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Dyēus (also *Dyēus ph2ter) is believed to have been chief deity in the religious traditions of the prehistoric Proto-Indo-European tribes. Part of a larger pantheon, he was the god of the daylight sky, and his position may have mirrored the position of the patriarch or monarch in society. This deity is not directly attested; rather scholars have reconstructed this deity from the languages and cultures of later Indo-European nations.
Later gods etymologically connected with Dyeus 
- In Greek mythology Zeus
- In Roman mythology Jupiter (originally Iuppiter)
- In Historical Vedic religion Dyauṣ Pitār
- Possibly Dionysus, and Thracian Sabazios (from Saba Zeus?)
Rooted in the related but distinct Indo-European word *deiwos is the Latin word for deity, deus. The Latin word is also continued in English divine, "deity", and the original Germanic word remains visible in "Tuesday" ("Day of Tīwaz") and Old Norse tívar, which may be continued in the toponym Tiveden ("Wood of the Gods", or of Týr).
Deiwos group 
- Germanic Tiwaz (later known as Týr)
- Latin Deus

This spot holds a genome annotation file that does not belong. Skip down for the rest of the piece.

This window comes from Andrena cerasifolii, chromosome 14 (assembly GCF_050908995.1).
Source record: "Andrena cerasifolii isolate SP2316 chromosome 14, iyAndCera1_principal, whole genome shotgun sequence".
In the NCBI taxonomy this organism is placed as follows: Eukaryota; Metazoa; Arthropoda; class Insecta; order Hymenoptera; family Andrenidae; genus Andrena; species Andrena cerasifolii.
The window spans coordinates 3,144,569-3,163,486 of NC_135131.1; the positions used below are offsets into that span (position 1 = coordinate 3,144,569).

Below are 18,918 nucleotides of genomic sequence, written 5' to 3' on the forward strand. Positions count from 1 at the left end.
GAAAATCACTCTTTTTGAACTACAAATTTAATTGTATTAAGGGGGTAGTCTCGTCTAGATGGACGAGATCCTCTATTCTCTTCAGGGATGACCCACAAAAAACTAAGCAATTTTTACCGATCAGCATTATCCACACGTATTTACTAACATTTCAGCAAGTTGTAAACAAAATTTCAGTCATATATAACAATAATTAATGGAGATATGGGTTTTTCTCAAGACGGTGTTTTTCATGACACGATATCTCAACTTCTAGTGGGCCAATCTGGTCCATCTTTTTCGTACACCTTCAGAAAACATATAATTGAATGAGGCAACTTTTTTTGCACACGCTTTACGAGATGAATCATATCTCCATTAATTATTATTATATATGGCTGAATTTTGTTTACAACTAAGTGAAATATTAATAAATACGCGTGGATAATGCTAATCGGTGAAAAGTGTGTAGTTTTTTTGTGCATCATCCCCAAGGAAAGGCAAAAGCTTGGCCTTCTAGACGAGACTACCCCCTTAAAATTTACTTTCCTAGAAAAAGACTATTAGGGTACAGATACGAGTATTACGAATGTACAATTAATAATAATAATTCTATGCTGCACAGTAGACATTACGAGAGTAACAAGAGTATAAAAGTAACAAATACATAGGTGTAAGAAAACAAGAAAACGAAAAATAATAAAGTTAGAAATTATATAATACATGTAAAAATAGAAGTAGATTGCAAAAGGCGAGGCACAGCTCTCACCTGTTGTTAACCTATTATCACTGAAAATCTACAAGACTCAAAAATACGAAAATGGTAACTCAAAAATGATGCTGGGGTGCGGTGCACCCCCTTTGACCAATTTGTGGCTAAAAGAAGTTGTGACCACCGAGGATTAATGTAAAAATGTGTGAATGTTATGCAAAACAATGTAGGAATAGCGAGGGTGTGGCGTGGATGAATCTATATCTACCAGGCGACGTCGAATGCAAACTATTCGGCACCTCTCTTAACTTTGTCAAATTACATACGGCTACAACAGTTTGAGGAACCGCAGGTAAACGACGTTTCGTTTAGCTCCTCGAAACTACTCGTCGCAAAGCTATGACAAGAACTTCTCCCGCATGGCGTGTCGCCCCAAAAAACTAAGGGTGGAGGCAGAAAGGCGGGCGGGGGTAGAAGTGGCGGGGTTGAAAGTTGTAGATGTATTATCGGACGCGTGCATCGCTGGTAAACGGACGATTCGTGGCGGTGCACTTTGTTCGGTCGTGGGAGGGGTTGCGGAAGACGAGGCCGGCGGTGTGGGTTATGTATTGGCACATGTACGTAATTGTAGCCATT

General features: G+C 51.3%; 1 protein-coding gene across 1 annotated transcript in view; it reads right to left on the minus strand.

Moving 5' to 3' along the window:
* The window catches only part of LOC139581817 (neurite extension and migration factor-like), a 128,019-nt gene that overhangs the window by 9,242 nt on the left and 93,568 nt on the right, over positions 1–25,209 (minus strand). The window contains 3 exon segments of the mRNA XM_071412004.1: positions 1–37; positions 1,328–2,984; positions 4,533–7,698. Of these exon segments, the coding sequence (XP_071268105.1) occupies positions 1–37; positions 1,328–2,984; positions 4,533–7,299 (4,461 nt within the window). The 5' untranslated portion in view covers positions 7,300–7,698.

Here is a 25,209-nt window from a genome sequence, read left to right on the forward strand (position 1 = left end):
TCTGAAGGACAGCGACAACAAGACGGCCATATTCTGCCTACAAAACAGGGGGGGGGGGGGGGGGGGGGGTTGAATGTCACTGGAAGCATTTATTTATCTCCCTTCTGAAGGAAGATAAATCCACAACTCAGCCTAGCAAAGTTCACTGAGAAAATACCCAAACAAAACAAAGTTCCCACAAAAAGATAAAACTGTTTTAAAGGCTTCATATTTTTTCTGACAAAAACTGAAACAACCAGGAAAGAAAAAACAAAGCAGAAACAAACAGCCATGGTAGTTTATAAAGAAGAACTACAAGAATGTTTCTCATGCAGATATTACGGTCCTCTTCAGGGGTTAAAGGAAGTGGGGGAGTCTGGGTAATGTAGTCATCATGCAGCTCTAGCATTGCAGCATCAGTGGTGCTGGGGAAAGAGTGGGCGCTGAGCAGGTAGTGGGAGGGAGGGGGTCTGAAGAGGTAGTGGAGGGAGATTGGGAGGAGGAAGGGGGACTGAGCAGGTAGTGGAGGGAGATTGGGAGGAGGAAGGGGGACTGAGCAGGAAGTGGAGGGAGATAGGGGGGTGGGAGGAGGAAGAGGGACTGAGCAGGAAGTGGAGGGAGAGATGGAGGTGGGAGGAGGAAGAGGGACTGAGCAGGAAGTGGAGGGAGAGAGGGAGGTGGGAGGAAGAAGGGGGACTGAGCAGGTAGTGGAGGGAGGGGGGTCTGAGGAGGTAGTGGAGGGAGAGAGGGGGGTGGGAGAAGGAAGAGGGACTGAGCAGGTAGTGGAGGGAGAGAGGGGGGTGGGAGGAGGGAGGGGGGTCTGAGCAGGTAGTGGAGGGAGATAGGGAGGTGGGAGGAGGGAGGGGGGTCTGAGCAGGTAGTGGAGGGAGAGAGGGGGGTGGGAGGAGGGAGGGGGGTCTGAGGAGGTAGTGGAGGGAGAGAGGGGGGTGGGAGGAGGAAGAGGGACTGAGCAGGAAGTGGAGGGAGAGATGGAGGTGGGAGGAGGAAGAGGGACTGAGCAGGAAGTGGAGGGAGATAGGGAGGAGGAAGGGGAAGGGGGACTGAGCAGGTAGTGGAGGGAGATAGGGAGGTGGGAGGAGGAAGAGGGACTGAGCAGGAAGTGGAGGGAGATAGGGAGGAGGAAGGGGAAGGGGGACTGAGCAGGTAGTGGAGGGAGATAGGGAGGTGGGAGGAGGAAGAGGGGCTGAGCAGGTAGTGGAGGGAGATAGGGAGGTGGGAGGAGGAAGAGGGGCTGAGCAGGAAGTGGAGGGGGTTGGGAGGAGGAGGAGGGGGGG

- Indo-Iranian Deva/Daeva
- Baltic Dievas
- Celtic mythology e.g. Gaulish Dēuos
- Possible Slavic mythology divu (demons — meaning acquired from Iranian)
Dyeus was addressed as Dyeu Ph2ter, literally "Sky father" or "shining father", as reflected in Latin Iūpiter, Diēspiter, possibly Dis Pater and deus pater, Greek Zeu pater, Sanskrit Dyàuṣpítaḥ. In his aspect as a father god, his consort was Pltwih2 Mh2ter, "Earth Mother".
As the pantheons of the individual mythologies related to the Proto-Indo-European religion evolved, attributes of Dyeus were sometimes redistributed to other deities. In Greek and Roman mythology, Dyeus remained the chief god, but in Vedic mythology, the etymological continuant of Dyeus became a very abstract god, and his original attributes, and his dominance over other gods, were transferred to gods such as Agni or Indra.
As an ordinary noun 
Dyēus's name also likely means "the daytime sky":
- In Sanskrit as div- (nominative singular dyāus with vrddhi), its singular means "the sky" and its plural means "days".
- Pronounced *di-ēus (2 syllables) it became Latin diēs = "day".
- Finnish taivas and Estonian taevas, meaning "heaven" or "sky," are likely rooted in either neighboring Baltic Dievas or Germanic Tiwaz.